We had heard horror stories about most tours offered to Halong Bay, about a four hour drive from Hanoi. Many backpackers had been ripped off with hefty price tags and horrible conditions. We talked to a Dutch guy later in our travels through Vietnam who had to put up with bed bugs and rats on his “luxury” boat. I am happy to say that Kyle and I had none of those difficulties with our tour: perhaps after our difficulties through China the traveling gods took it easy on us.
Unfortunately I cannot remember the exact name of the company we went with, because everything was handled by our hostel, Central Backpackers. If you’re in Hanoi I would recommend this place simply for its cheap, yet clean rooms and free beer every night from 7:30-8:30. It’s great for meeting people and the people at the front desk were extremely helpful. After chatting with the woman at reception about our options for seeing Halong Bay, we decided to book the tour through her instead of having to worry about the details. I’m glad to say we were not disappointed with the experience or the price tag: at a total of $115 (or broken down to $38 a day), we had a private island, meals and one night on a boat in the bay with our own private room. Again, at home you would be looking at paying $500 for staying on the island alone.
We were picked up from the hostel at about eight in the morning, made the rounds through Hanoi to pick up other backpackers, then set off for Halong Bay. Four hours later we arrived, hopped on a boat and were off to our private island for the full moon party. The trip started off tame, with everyone quite quiet on the bus ride over. Kyle and I sat next to two Scottish brothers, Mike and Paul, and chatted to them for most of the way. As soon as everyone was on the boat, however, the beers started coming and the previously quiet group turned a bit more rowdy. Any time you have a group of Scots and Brits together you can almost guarantee a heavy flow of alcohol and continuous “banter” as they call it. By the time we actually arrived on the private island, Richard, a Scot from Glasgow who was near impossible to understand, had challenged a French guy to a vodka chugging contest. If there’s one thing I learned from this tour, it’s never to underestimate the drinking powers of the French. In a few gulps half the bottle was gone. When asked how he was feeling the French guy replied: “tiz nuzzing, basically like drinking three glazzes at zee bar no?” Remind me to return to the bars in this guy’s hometown on my next visit to France.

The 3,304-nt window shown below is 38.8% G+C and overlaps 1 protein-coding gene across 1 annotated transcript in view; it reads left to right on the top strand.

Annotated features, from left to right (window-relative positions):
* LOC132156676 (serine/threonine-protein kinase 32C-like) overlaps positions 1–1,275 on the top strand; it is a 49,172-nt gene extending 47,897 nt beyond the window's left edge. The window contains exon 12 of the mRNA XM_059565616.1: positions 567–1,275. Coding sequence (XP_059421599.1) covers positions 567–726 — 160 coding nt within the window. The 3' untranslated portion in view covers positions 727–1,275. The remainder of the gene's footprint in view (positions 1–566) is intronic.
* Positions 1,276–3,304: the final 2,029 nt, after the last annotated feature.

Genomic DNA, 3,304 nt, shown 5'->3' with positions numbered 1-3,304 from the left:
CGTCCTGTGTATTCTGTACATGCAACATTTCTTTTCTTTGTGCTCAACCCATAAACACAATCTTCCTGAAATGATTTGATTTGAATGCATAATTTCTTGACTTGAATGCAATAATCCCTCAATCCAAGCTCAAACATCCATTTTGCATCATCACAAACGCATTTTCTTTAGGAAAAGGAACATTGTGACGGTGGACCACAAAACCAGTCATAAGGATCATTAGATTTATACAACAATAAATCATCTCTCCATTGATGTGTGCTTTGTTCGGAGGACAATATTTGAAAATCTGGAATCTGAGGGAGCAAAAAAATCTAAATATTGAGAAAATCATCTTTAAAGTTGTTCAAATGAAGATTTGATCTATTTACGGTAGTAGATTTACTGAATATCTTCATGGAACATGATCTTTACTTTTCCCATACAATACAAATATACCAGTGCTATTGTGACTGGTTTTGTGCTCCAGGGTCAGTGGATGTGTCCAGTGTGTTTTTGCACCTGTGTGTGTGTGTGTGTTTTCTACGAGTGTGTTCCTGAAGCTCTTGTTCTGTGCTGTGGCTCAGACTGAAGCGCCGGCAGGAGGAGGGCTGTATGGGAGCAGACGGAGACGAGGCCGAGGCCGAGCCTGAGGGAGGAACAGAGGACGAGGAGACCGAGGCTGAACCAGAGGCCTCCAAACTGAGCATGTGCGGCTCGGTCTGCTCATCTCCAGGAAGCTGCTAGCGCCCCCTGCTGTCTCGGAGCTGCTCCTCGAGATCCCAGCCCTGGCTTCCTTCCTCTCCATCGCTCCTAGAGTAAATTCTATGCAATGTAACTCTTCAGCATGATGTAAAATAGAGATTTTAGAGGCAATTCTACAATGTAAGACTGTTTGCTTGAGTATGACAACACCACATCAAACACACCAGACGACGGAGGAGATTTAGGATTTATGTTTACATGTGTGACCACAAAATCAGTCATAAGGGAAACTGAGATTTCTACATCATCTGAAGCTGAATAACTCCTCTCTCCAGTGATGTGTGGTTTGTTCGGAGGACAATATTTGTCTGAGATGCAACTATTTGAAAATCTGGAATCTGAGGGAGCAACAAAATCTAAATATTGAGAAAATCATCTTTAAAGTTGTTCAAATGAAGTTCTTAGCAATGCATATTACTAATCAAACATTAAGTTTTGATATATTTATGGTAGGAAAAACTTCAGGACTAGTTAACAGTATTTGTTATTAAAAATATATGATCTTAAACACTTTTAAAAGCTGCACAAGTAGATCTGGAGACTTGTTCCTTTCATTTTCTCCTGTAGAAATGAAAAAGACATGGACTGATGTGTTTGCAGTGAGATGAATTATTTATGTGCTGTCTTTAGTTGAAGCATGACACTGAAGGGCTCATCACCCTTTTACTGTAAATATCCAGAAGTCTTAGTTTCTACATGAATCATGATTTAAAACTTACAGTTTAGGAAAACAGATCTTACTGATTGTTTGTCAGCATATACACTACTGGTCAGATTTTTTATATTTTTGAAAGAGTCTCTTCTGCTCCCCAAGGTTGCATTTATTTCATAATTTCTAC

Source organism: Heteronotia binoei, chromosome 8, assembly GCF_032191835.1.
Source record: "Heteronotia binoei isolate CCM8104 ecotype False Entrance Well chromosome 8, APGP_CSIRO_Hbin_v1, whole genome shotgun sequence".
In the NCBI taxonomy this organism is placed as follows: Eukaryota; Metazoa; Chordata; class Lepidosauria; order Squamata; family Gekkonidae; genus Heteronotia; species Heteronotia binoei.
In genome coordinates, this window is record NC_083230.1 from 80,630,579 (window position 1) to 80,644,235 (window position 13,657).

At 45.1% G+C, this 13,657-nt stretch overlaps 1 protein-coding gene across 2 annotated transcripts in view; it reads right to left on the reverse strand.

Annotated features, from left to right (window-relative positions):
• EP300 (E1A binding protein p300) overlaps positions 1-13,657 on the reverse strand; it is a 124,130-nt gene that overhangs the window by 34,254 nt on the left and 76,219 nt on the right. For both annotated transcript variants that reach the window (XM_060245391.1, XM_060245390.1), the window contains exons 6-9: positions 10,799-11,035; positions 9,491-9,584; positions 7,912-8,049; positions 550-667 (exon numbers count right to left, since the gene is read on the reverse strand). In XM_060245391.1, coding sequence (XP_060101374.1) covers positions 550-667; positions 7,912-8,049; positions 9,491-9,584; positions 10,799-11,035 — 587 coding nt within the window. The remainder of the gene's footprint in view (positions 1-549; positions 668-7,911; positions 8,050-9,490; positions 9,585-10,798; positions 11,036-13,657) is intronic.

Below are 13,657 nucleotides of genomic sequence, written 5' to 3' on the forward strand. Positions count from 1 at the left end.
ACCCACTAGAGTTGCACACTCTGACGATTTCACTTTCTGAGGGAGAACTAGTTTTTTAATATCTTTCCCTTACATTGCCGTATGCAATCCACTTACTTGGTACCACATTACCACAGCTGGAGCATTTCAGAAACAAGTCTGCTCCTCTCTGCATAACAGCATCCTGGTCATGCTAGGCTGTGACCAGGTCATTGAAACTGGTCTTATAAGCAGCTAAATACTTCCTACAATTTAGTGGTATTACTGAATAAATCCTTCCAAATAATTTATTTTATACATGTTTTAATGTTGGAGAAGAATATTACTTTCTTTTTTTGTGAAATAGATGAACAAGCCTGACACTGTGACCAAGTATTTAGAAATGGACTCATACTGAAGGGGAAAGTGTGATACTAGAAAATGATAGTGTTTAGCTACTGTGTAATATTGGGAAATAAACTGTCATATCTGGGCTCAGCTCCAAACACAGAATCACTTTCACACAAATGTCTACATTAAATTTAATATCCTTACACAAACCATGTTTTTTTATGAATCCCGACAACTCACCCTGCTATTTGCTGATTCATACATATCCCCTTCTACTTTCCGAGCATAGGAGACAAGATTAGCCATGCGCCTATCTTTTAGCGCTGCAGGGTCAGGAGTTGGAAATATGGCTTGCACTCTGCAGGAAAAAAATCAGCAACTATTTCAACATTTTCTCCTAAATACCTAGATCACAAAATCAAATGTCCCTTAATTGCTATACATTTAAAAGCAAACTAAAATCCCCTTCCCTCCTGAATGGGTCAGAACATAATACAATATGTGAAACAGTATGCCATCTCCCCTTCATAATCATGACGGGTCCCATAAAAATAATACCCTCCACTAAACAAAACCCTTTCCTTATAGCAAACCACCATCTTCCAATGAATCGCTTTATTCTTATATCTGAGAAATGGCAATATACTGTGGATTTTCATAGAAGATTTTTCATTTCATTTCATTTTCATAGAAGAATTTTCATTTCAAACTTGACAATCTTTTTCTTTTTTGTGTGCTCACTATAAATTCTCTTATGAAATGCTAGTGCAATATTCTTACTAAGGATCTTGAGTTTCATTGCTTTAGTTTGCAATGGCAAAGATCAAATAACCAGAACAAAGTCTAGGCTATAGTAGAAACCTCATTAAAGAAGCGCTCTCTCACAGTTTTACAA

The full moon party wasn’t quite as rowdy as expected (perhaps because Richard the Scotsman peaked far too early), but it was still good fun. The sand was near-white, the water warm and there was even a volleyball net set up for some exercise (albeit drunken exercise). At the end of the night we all stumbled to bed which was now a mix of sand and sheets, ready for our 7am wake-up call for breakfast the next day…barely.
Haggard and regretting finishing off the cheap bottle of vodka we brought over from Hanoi (which cost no more than $2 each), we dragged ourselves out of bed for a quick bite of breakfast, followed by swiftly returning back to bed. Eventually we rose again, ready to take on the day. Our next stop after leaving the island was rock climbing, although Vietnamese rock climbing is slightly different than what we’re used to. After putting on ripped “climbing” shoes, a smaller boat brought us to a rock face overhanging the water, allowed me to cling on for my life then swiftly moved away. Luckily I managed to hoist myself up, but it could have been much worse. Standards of safety in this country are a bit different than back home.
Finally the last night was spent on the boat, and we even got our own private room. After staying in dorms non-stop as a couple, it’s nice to finally have some privacy. At first we thought it was going to be a quiet night, since the group had to be split up onto separate boats due to space. However, at about ten at night we heard shouts from the water and saw that two of the guys had swam over to ours for some Red Bull (or so went the excuse). After a bit of back and forth with the two boats, we finally got the two joined together and we’re all reunited for a final night of drinking. By the time I got back to Hanoi the next day I was ready to lay off the drinking for a few days (sign number one that I’m not as young as I used to be).
Overall it was a great trip. Most of the people we met on the tour we ended up traveling with for another week through Vietnam. For those looking to book a tour of Halong Bay, I would recommend staying in Central Backpackers and booking through them. At $38 it’s better to pay a bit more (there are trips for as little as $20 per day), and make sure you avoid the bed bugs. As far as drunken Scots and Frenchmen go, you’re on your own there.